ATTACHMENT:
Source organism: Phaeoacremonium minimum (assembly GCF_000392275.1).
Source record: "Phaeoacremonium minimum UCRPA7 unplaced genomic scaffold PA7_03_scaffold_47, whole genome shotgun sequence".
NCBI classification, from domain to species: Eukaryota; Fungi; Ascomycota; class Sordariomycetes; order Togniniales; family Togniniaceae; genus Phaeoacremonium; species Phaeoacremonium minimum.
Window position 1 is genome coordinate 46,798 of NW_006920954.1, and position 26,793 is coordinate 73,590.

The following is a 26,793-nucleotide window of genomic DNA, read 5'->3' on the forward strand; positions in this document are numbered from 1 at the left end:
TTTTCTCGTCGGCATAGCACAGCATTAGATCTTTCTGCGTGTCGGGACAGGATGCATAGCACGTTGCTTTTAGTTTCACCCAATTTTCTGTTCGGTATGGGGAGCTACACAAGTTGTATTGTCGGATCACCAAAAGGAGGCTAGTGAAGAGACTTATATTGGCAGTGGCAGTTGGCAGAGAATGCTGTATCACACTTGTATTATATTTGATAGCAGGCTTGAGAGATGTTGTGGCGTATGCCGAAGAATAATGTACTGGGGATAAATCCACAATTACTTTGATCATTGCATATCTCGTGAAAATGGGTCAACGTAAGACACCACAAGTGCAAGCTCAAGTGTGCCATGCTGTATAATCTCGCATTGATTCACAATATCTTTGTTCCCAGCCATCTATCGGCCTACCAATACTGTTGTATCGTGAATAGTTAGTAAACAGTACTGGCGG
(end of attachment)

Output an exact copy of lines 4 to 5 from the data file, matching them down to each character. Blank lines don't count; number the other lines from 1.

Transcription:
Window position 1 is genome coordinate 46,798 of NW_006920954.1, and position 26,793 is coordinate 73,590.

The following is a 26,793-nucleotide window of genomic DNA, read 5'->3' on the forward strand; positions in this document are numbered from 1 at the left end: